TELFORD VICE, Cape Town
TWO months ago SA’s players voiced significant opposition to playing the third test against Australia in Adelaide in November under lights. On Wednesday they agreed to do so. What has made their world go round?
Not money, apparently. Rather, they have been convinced by being given opportunities to ready themselves for the newest challenge in the international game’s oldest format.
Releases from Cricket SA (CSA) and Cricket Australia (CA) said the visitors would play a day/night warm-up match using the pink ball in Adelaide soon after their arrival in Australia and that another such game had been planned before the third test.
The first four-day match of SA A’s tour to Australia next month would also take place under day/night conditions.
“The players looked at all the pros and cons,” SA Cricketers’ Association chief executive Tony Irish said. “There are still legitimate concerns around the ball as it is fundamentally different to a red or white ball.
“Some players will find it more difficult to see as it behaves differently and conditions have to be tailored to make it last.
“So there will be a number of unknowns in what is likely to be a crucial match for the Proteas against a team who have some experience of these conditions.
“What has changed is the players’ willingness to take a bold step and play a pink ball match sooner rather than later given the recent announcements from other countries that they will soon start playing day/night tests.”
Australia and New Zealand played the inaugural day/night test in Adelaide in November and Brisbane will host another against Pakistan in December, while India say the lights will be left on for one of their home tests against New Zealand this year. England are also reportedly keen to host a day/nighter.
It isn’t difficult to see why, what with almost 124 000 people flocking to Adelaide Oval to see the first day/night test.
The match generated millions in revenue. In fact, CA added Aus$1-million – more than R11-million by Wednesday’s exchange rate – to their argument to convince New Zealand to play it. Might something similar have happened in this case?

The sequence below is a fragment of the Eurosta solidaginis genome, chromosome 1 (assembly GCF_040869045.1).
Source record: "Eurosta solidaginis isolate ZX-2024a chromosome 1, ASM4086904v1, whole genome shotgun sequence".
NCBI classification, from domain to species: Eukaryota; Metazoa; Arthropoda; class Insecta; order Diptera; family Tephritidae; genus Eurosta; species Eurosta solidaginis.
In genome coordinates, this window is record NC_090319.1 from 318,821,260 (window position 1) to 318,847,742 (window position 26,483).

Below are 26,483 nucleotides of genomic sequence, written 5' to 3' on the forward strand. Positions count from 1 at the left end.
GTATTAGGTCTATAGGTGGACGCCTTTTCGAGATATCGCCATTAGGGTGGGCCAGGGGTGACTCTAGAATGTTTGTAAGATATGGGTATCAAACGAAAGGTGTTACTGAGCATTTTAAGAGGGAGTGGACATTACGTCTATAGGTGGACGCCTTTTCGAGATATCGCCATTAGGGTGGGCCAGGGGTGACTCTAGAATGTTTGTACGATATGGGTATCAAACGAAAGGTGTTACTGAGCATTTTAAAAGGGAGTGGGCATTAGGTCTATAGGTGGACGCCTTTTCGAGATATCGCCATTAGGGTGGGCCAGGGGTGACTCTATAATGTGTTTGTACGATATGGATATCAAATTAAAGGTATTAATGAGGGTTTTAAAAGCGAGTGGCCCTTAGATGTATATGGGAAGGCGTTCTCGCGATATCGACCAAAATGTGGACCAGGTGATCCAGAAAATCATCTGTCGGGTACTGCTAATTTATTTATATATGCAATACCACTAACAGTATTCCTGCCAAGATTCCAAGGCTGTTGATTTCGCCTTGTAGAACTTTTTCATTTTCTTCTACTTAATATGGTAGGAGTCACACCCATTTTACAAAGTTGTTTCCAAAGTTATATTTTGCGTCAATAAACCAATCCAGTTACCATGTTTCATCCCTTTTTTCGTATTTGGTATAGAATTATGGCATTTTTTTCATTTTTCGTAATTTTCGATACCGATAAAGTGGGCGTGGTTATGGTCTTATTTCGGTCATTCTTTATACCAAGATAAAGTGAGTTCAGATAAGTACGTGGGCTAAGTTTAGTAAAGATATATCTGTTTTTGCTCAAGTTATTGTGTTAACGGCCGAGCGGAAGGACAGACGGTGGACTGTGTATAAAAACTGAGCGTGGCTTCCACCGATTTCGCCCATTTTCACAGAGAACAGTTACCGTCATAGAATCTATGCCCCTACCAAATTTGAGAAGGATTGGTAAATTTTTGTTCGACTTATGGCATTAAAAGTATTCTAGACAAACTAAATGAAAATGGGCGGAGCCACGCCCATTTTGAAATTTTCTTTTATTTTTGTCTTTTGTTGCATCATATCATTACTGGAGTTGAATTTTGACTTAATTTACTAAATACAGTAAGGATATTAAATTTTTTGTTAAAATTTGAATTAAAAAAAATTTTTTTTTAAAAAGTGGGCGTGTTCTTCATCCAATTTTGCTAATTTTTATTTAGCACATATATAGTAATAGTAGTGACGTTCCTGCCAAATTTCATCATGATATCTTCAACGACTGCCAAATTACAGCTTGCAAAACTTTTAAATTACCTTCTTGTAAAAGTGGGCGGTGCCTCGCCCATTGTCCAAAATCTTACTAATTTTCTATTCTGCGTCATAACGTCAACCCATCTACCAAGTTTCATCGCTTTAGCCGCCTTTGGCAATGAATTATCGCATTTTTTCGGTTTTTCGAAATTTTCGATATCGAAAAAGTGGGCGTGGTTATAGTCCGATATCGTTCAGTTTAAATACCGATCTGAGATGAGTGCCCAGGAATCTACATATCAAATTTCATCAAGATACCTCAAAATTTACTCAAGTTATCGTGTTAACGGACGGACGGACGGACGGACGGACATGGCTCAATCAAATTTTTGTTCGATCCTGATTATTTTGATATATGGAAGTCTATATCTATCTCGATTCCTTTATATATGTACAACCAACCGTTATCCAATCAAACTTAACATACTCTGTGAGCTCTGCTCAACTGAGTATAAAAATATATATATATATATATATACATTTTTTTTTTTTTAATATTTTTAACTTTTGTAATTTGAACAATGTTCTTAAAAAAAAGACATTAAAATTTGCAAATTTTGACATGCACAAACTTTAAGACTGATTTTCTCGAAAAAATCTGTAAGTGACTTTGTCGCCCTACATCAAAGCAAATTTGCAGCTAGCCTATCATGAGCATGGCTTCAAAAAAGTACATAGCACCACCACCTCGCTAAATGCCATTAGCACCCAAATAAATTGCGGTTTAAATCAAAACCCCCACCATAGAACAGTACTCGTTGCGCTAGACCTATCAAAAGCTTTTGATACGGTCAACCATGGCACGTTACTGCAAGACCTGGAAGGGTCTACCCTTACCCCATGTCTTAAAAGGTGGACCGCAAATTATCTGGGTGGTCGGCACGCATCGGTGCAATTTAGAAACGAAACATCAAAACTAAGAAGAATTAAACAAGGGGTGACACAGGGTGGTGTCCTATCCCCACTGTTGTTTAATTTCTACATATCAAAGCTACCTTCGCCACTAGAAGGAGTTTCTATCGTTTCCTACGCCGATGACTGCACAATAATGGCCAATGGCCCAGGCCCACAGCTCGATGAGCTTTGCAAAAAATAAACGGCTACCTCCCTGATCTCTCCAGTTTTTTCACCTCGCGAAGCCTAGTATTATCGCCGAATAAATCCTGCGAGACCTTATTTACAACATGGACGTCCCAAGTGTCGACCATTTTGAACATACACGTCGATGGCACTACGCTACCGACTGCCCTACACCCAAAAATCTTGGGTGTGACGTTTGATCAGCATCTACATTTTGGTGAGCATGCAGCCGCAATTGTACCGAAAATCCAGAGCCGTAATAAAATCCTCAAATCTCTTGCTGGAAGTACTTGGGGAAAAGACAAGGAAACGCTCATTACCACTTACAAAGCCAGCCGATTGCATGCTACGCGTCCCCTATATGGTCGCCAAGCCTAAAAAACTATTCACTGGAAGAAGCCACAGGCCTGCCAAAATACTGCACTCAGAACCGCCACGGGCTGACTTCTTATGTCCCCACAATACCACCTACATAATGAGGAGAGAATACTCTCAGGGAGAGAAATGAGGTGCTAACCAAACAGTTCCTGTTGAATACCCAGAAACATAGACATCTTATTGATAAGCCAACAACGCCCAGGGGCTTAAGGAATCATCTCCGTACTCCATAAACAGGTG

“This has never been about money,” Irish said. “CA has not offered the players extra money and we haven’t asked for money.”
Perhaps because being involved in the next big thing in cricket is one of money’s few rivals for modern players’ attention.
“This will be the first time that our players in the test squad will play pink ball test match cricket in front of such a large crowd and to be part of this novel concept will no doubt be a landmark moment in all of our careers,” the statement quoted SA captain AB de Villiers as saying.
All of which had the suits tripping over their expensive shoes in mutual congratulation.
“I want to express appreciation to my counterpart, (CA chief executive) James Sutherland, for his understanding of the issues and willingness to accede to our requests for adequate preparation as well as to SACA for their support and assistance in working through the issues,” CSA chief executive Haroon Lorgat said.
James Sutherland, the Chief Executive for Cricket Australia, welcomed the decision by Cricket SA and the Proteas.
Sutherland was on the same page: “I would like to acknowledge the open manner in which CSA and SACA have worked through this matter with us. We look forward to welcoming the South African players to Australia in late October and offering them the best possible preparation ahead of the series.”
That may be the nicest an Aussie has yet been to a bunch of Saffers.